Lily Allen, Tinchy Stryder and James Blunt have joined forces against piracy
By Ian Youngs
Music reporter, BBC News
Pop stars including Lily Allen, Gary Barlow and James Blunt have declared war on illegal file-sharing - and on another group of big-name musicians in the process.
Their number one enemies are the people who download music without paying for it.
Forty billion music files were downloaded without payment in 2008, global music industry body the IFPI said, meaning 95% of all digital music was downloaded illegally.
Worldwide album sales have halved in the 10 years since the original mass file-sharing software, Napster, appeared.
The peer-to-peer debate has been rumbling on for a tedious, divisive and largely fruitless decade, with illegal traffic continuing to grow as lawsuits, education campaigns and anti-piracy technologies have come and gone.
Lily is now leading the charge, and has set up a blog to publish statements of support from other singers.
In her rousing messages, she says the future of music is at stake and, to paraphrase, they can be its saviours.
Among her followers is Captain Blunt, who called her "our leader" and wrote a letter of support to The Times.
It is the most high-profile assault by artists against file-sharers since Metallica dumped the names of 335,435 downloaders in the Napster foyer nine years ago.
Their concerted campaign comes as a crucial deadline looms for gathering views on government plans to crack down on file-sharers.
Ministers will soon decide whether to suspend the internet accounts of serial file-sharers.
But Team Lily are also waging a second battle against a rival collection of musicians, which includes members of Radiohead, Pink Floyd and Blur.
The Featured Artists' Coalition has "put out feelers" to Lily Allen
Those musicians are part of the Featured Artists' Coalition (FAC), a pressure group set up a year ago to speak up for artists' rights.
They say there is no point fighting file-sharing because it would be practically impossible to find a failsafe way to track copyrighted material and penalise the perpetrators.
Doing so would also be a major invasion of privacy and turn thousands of fans against the artists and the industry, they argue.
Radiohead guitarist Ed O'Brien, Pink Floyd drummer Nick Mason and Blur drummer Dave Rowntree, who spoke up for the FAC, have been Lily's targets.
"These guys from huge bands said file-sharing music is fine," she wrote last week. "It probably is fine for them. They do sell-out arena tours and have the biggest Ferrari collections in the world.
"For new talent though, file-sharing is a disaster as it's making it harder and harder for new acts to emerge."
One of Lily's followers, hip-hop star Tinchy Stryder, who has had two UK number one singles in the last five months, went further on his blog.
HAVE YOUR SAY
When will these artists accept file-sharing and free music downloading is a reality and isn't going away?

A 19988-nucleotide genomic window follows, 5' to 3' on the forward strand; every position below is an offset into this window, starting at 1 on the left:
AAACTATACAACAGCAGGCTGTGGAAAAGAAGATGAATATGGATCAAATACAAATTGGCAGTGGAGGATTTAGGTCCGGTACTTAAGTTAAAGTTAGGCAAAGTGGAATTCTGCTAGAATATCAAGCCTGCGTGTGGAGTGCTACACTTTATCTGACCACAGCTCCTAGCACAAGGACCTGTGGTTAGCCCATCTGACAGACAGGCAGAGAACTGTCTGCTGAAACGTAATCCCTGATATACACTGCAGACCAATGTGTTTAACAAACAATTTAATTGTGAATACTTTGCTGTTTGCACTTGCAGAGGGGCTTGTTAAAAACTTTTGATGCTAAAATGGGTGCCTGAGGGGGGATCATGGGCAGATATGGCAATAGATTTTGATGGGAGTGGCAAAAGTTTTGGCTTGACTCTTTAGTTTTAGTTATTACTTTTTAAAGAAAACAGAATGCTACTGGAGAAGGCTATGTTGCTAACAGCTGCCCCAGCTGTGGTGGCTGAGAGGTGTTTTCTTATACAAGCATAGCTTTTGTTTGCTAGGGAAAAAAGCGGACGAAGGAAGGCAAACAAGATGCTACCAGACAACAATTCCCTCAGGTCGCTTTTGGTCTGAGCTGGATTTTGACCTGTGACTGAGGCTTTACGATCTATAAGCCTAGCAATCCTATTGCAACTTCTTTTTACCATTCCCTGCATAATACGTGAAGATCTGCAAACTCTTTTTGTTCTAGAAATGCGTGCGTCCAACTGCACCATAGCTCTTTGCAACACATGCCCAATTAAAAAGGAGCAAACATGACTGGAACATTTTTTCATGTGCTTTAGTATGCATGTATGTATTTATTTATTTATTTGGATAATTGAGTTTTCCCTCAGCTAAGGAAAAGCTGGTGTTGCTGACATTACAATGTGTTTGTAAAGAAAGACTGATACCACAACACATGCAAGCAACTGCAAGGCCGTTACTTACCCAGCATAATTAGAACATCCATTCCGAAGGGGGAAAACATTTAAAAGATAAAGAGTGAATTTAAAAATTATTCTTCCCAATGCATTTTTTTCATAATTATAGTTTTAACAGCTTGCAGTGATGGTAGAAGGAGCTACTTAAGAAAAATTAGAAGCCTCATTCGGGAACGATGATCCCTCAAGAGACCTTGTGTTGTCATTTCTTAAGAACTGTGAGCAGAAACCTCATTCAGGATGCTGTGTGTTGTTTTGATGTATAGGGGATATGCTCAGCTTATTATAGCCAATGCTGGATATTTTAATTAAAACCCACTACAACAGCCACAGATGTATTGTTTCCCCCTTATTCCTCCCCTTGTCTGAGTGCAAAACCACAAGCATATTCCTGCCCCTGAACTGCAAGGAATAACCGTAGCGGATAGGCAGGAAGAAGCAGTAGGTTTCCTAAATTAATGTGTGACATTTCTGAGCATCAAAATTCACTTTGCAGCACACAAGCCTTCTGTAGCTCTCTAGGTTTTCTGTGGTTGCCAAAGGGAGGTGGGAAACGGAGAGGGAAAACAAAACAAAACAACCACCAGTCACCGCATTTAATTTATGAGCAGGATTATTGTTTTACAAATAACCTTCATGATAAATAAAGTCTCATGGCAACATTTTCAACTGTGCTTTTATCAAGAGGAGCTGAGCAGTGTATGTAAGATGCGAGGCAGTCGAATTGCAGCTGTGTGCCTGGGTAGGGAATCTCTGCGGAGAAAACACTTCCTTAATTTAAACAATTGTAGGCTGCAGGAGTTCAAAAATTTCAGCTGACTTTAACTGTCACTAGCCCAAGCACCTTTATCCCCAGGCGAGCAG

liger05, London, UK
"Certain older, established and very very wealthy musicians/artists who have made MILLIONS from CD sales before the days of piracy and the internet and who now regularly sell out arena tours (which they can do only because of how popular they became in the 'good old days') have claimed that file sharing (piracy) is NOT a problem to the music business (well not to them anyway!)
"These guys have probably never even been on a computer/iPod/mobile phone LET ALONE the internet LOL, so I don't know how they're so sure!!"
FAC board member Billy Bragg said Lily Allen and her disciples had "slightly got the wrong end of the stick".
"I don't think the FAC has any disagreement with anything she said apart from her accusation that we're in favour of file-sharing," he said.
"We're not in favour of file-sharing, we're opposed to file-sharing. We believe that whenever artists' music is shared and used by people, then artists should get paid for that."
Bragg said the FAC was putting out feelers to talk to Lily.
The current squabble could end up damaging the artists' cause as ministers come to weigh up the different views.
As Keane keyboardist and songwriter Tim Rice-Oxley wrote to Lily: "The most vital step at this moment is to ensure that 'the artists', whether FAC-related or not, present a united front and a simple message.
"Otherwise the old 'divide and conquer' routine will be meted out to us and the artist community will be fobbed off by the internet service providers, labels and government."
Muse singer Matt Bellamy is one of the few to have offered a solution.
There should be a radical overhaul of the way people receive and pay for music, he says.
Under his plan, internet service providers would pay artists and other rights holders, while fans would have access to any music file on the web as part of their broadband subscriptions.
"We should set up a meeting with [business secretary] Lord Mandelson as he is on this issue at the moment, I'm sure he would meet us for breakfast!" he wrote to Lily.
The FAC says it wants artists to be given the right to sell music directly from their website, and get most of the proceeds, because fans would be more willing to give money straight to their favourite artists.
That path was forged by Radiohead when they made their last album In Rainbows available from their website in 2007.
But as Rice-Oxley notes, the future for making money online is "sketchy" at present.
That seems to be one thing that everyone can agree on.